Unfortunately, this is due to the biomedical industry. As a medical device design engineer for ten years, I may have helped cause the problem, although we thought it made sense the way we did it back then. We would buy an off the shelf computer and put it in a cabinet or a device we were creating, and it would run it. The computer we installed ran whatever the latest operating system was at the time. The issue back then was per the FDA 510k rules for class two, and three medical devices once the device was tested, it could never be altered.  This included the operating system on the off the shelf computer.  So, the manufacturers never changed them or patch the OS because they could not!

Can you patch today?

In 2016, the FDA reversed their guidelines and said you can patch devices now because it is important to upgrade operating systems. But it was a guideline, it was not a mandate. Because it was a guideline and because it is hard for biomedical manufacturing companies to transition to have a global patch program for all the devices they sell, they do not do it. And they do not want to release the product to an IT team to open it up and obviously, upgrade the operating system or patch it due to inherent risk on their part, because it might make their system not work properly.

Bottom line, the problem is going to persist because biomed devices will continue to outlast the useful life of their operating systems and CFOs do not want to replace a $4M imaging device that makes the hospital money every day only because it has a security vulnerability.

If you don’t patch what can the CISOs and security leaders to do?

They are stuck, because now they have a known vulnerability in their system, and they must do something about it. This is the reason I was introduced to Ordr.

How did you select Ordr for addressing the patching issue?

“To get the security and network teams to completely agree on something was amazing.”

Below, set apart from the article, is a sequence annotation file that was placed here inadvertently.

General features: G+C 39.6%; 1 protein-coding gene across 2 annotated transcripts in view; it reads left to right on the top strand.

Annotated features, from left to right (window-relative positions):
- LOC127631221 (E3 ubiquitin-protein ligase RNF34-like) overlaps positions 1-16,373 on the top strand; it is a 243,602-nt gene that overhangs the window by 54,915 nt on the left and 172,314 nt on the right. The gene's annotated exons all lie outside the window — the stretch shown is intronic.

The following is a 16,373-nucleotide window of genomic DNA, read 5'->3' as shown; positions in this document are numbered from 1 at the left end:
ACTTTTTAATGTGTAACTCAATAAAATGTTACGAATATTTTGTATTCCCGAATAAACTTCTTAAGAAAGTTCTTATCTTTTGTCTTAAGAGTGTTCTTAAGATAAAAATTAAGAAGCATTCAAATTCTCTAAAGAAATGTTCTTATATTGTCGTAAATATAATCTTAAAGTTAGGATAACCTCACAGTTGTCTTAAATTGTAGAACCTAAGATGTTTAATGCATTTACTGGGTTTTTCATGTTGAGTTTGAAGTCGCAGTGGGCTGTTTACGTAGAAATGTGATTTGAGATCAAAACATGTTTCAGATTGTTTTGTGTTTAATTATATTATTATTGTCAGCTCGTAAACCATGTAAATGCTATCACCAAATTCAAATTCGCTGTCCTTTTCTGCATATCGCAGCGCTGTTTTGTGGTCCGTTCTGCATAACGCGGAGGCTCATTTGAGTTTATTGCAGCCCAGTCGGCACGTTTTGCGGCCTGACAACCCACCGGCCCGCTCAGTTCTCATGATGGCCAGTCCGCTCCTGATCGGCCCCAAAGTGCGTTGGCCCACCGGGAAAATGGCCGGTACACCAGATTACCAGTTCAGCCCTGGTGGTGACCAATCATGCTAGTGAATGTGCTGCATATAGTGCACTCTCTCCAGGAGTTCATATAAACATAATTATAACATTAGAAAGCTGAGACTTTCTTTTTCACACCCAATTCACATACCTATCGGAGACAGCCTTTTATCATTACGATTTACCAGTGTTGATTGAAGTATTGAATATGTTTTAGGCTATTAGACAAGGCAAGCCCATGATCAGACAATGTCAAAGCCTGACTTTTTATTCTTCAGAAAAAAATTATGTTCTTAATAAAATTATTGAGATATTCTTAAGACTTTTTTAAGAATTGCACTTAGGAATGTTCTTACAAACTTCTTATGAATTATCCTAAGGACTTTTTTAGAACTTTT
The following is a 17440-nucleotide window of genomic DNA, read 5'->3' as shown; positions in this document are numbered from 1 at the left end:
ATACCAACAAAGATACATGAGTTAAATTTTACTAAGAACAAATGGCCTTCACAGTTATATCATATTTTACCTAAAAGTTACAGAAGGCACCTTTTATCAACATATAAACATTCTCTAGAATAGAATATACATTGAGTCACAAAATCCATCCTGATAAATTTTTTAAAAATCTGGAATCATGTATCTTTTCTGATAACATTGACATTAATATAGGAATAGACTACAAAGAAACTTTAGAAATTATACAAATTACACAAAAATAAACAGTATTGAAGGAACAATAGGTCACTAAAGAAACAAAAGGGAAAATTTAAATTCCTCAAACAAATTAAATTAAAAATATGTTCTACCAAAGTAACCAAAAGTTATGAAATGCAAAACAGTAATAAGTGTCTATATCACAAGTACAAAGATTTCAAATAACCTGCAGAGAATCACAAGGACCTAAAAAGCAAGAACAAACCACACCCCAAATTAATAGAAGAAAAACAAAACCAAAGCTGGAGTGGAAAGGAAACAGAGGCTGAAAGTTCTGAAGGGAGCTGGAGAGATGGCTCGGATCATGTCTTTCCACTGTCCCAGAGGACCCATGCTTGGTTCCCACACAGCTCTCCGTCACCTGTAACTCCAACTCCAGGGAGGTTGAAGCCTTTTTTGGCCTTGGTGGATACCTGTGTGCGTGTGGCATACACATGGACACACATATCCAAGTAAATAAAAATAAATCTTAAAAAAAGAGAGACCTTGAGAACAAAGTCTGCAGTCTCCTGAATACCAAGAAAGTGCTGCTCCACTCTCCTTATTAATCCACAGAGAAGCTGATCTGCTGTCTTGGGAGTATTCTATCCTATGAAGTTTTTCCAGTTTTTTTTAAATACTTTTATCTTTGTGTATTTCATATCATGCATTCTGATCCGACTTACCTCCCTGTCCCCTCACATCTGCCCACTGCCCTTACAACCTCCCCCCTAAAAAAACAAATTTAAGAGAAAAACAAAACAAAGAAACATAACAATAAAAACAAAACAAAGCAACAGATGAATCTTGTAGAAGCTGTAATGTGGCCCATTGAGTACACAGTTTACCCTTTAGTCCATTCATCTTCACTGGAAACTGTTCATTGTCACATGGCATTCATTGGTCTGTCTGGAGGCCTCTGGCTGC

Our first step was to do a POC (proof of concept) by my IT security team. A few weeks  later, my network and security team had a meeting with IT leadership to show the results of the POC. We were all blown away. I’ll never forget that moment because everyone was happy, even joyous which doesn’t normally happen with software in general.

To get the security and network team to completely agree on something was amazing, because normally, they have a little contention just due to their job functions where one wants data to flow, and the other one wants to control data.

Once deployed, did you meet your objective?

“One of the major tenants of cyber security is to understand your landscape. And that includes all devices connected to your network. Are they patched? Or are they outdated and unsupported?”

I was amazed. Ordr worked and it worked well. We purchased Ordr originally because I knew I had a problem with older biomed devices running Windows XP. Before Ordr, our vulnerability scans would find them but then they would disappear because of their dynamic nature of how they connected to the network. And if we didn’t find them that very minute and physically locate them, we would lose sight of them. It was a real problem. We could not see and didn’t know our full landscape. And that is scary, because to me, one of the major tenets of cyber security is to understand your landscape. And that includes all devices connected to your network and their patch status. Are they patched? Or are they unsupported? It is not just your IT devices, it is anything that is connected to your network. As you know, in the last five years, that’s grown greatly with so many other things connecting now, and you still have these legacy biomed devices that are out there too.